In another image, Hieroglyph 1, 2018, Williams and another man stand back to back, naked in a grass field, holding hands, butts touching. Like A Day Apart, while their relationship is ambiguous, their performance, pose, and direct, almost defiant gaze back at the camera suggests a sense of personal reclamation and agency. For Williams, these photographs are a means of amplifying "who will not be seen, have a voice, have resources, or live a life that so many black people and people of color don’t get to live out loud."
Making self-portraits with other men expands the narrative beyond his own. "There are certain images I can make alone," says Williams, "but there are certain ideas that involve other people that I can't make alone or might not want to be in."
While on sabbatical in Indonesia with his family, Tim Davis began South Seas Selfies, a departure from his more widely known formal, brooding social documentary photographs of the American landscape. In these photos, Davis playfully recreates vacation selfies—cheesy images you might see on a photo slideshow, with self-aware jabs at how Westerners behave (often disrespectfully)— while vacationing in developing countries.
"I'm mostly horrified at how centered on ourselves photography has become," says Davis. "That being said, the camera is like a golden retriever and the world is a tennis ball, meaning it's an uncritical tool without our guidance, and in a desperately foreign environment I found it hard to say much about the world around me."
Uncomfortable making photographs of a culture he knew nothing about, he turned the camera on himself. In one picture, Davis's head juts into the bottom of the frame, backlit by a beach sunrise that reflects off his camera, spotlighting his eye. In another, his hand holds a printed snapshot of his family posing for the camera. It's the kind of photo one nervously asks a stranger in a strange land to take again and again—Davis and his wife smiling while his son stares off, missing the "smile" cue.
And, in another, Davis's eye peers through a hole cut in a lotus leaf—appearing almost superimposed. "Making the work became a way of navigating these new spaces," he says, "always acknowledging my presence and role as a dumb tourist."
Stacey Tyrell's self-portraits respond to her identity as an Afro-Caribbean Canadian with European heritage. In her series Backra Bluid, taking its name from a hybrid of Afro-Caribbean slang—backra, meaning “white master,” and bluid, the Scottish word for “blood”—the artist dresses up as various female archetypes and lightens her skin to appear white.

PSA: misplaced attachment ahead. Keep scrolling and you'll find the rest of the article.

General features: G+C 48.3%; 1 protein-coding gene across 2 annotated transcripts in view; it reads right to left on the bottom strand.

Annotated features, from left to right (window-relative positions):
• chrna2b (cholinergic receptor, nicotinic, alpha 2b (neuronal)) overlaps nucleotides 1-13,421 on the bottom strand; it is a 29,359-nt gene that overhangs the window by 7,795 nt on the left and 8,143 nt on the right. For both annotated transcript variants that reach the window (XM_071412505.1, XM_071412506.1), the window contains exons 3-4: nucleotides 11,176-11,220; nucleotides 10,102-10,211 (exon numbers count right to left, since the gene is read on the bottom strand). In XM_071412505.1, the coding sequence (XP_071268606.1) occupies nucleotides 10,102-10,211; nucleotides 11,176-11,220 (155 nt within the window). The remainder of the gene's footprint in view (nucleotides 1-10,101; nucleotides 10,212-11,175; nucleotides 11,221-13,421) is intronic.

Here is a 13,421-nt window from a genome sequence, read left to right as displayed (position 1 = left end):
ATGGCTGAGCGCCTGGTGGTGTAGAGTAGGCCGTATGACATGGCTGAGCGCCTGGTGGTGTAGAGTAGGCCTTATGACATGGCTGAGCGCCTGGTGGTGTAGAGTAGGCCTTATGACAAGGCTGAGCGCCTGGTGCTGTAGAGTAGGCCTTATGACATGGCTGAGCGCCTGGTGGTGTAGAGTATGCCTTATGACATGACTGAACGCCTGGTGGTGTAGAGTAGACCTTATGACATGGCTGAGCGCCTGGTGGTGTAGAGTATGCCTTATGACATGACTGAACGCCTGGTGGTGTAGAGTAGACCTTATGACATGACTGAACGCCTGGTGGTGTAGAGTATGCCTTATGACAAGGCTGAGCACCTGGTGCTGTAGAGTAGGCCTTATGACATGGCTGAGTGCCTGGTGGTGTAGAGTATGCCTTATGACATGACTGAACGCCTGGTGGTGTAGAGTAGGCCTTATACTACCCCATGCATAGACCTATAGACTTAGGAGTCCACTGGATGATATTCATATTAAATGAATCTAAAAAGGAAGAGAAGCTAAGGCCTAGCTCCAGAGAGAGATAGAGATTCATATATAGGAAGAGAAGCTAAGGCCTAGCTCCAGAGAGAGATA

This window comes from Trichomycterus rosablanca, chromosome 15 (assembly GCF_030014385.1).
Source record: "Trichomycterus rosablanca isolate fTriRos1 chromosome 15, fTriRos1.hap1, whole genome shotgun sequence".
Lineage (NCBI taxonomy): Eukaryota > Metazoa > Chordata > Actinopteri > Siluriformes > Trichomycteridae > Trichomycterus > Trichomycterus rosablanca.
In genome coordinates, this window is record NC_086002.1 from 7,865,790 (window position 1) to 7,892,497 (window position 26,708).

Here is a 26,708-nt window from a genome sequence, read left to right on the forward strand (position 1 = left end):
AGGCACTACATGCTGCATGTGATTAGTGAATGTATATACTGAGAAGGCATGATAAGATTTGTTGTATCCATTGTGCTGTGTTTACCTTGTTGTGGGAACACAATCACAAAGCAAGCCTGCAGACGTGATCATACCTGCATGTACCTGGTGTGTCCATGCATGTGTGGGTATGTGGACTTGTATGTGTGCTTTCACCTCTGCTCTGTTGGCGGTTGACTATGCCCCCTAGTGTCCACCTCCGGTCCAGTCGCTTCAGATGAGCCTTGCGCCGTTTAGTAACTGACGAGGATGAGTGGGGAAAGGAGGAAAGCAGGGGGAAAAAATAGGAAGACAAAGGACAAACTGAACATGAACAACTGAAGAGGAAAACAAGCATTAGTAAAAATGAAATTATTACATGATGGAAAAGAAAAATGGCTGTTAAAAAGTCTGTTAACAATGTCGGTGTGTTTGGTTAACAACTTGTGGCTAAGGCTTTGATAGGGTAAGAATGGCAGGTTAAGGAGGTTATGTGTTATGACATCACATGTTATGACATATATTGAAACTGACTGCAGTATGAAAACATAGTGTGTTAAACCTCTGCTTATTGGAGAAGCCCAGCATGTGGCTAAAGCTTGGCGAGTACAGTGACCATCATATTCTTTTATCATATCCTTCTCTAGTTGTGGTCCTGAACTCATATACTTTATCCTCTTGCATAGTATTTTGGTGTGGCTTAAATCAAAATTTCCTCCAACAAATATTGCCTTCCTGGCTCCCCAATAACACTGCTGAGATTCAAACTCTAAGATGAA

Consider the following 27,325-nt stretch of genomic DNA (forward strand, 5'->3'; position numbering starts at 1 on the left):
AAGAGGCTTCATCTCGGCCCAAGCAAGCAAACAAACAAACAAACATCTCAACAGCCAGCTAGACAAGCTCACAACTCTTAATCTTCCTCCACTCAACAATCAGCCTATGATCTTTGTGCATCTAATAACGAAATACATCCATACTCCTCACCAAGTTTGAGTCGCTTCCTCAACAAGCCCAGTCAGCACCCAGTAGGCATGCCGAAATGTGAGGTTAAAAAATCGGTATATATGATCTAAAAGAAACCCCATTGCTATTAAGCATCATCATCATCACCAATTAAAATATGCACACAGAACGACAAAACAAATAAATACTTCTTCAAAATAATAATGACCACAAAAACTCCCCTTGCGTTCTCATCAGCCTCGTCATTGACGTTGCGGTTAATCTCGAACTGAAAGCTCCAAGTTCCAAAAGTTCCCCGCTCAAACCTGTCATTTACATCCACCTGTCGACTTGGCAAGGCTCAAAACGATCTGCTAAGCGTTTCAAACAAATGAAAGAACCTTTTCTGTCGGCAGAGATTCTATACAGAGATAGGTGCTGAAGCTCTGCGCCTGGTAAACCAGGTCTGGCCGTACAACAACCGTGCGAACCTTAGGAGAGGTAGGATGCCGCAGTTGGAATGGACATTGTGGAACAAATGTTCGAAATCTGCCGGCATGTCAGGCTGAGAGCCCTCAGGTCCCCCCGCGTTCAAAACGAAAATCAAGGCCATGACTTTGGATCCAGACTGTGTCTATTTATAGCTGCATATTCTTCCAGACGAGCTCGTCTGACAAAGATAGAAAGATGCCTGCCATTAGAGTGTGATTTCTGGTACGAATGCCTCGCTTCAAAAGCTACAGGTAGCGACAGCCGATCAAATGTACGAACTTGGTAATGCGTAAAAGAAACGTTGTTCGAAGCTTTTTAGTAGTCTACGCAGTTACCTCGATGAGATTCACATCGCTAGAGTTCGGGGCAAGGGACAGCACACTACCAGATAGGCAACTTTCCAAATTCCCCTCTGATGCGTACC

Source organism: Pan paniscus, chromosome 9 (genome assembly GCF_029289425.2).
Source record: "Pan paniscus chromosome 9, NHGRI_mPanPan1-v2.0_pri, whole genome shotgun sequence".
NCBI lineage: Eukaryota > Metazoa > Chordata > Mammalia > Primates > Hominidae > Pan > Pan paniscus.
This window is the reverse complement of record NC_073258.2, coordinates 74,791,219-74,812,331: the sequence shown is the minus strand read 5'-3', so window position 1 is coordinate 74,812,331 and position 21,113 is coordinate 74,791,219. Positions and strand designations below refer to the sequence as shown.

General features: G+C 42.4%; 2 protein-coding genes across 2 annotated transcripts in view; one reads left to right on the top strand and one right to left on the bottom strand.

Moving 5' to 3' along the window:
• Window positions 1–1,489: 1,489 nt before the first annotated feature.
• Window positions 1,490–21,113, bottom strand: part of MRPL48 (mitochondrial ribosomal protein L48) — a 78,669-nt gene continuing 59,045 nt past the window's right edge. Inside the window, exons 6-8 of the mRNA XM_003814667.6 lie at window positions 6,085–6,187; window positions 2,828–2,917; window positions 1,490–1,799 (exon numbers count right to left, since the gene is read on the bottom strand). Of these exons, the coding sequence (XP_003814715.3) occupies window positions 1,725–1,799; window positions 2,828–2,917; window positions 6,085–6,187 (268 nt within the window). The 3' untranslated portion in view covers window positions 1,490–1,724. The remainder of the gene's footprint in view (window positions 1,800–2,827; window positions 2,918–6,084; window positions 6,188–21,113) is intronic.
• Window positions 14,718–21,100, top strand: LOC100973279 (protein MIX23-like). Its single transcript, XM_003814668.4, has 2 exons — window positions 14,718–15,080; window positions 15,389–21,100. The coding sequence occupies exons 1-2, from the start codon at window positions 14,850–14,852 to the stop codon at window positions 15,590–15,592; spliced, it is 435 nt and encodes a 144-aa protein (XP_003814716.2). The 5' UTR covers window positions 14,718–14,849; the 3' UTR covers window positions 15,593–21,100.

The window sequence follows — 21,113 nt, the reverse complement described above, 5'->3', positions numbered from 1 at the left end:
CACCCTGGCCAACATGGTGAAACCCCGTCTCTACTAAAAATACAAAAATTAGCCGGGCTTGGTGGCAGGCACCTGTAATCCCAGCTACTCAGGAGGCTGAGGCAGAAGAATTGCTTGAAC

She titles the images with a made-up name and ages that somehow feel tied to who we think each woman might be. Ertha, 44 Years, for example, wears a luxurious fur coat and expensive-looking earrings. She's a character you might have seen in a TV show like LA Law, a mid-90s soap opera or a Tina Barney photograph. Wealthy, extravagant, but a little out of place. Or Bonnie, 35yrs. and Twins Lara & Maisie, 9yrs—a mother and twins dressed in prep school regalia and photographed in front of a nondescript background—or Ailis, 21yrs. (2012), who poses with her tennis racket and other signs of wealth in front of a wood wall.
The women in each of these photos confront viewers with distant, emotionless stares that, exaggerated by the digital tools used to lighten their skin, feel conscious and almost sci-fi. Tyrell isn't trying to fool viewers, but instead, creates a sense of questioning or unease. While each woman has a nearly identical lightened skin tone, their non-European features vary. Perhaps they are “passing” as white, inspiring an additional layer of questioning for viewers.
This work reflects Tyrell’s experience growing up attending predominantly white schools, and receiving strange, inquiring stares when she mentioned her European heritage. Backra Bluid was not only an opportunity to confront a racist glare but to imagine what her white relatives may have looked like, as well as her own perceptions of white identity. “It allows me to step outside of myself for a bit,” Tyrell says, “by donning a costume and trying on a gaze that I never experience in my actual life.”
In one of her latest photos—published for the first time here in VICE—Tyrell presents two photoshopped versions of herself. In one, she’s dressed in the 1700s Georgian style, whitened skin, with an elaborate hairstyle popular among the aristocracy of the time. On the other is Tyrell as a black woman holding a papaya, a vague allusion to Caribbean slang for vagina. “I'm trying to convey,” says Tyrell, “the way that both white and black femininity have been intertwined and codependent of one another in a historical and colonial context.” Across all of Tyrell’s work, self-portraiture is a tool for figuring out larger ideas and potential universal truths about the construction of identity, Western history, and to “ flesh out ideas with no one watching.”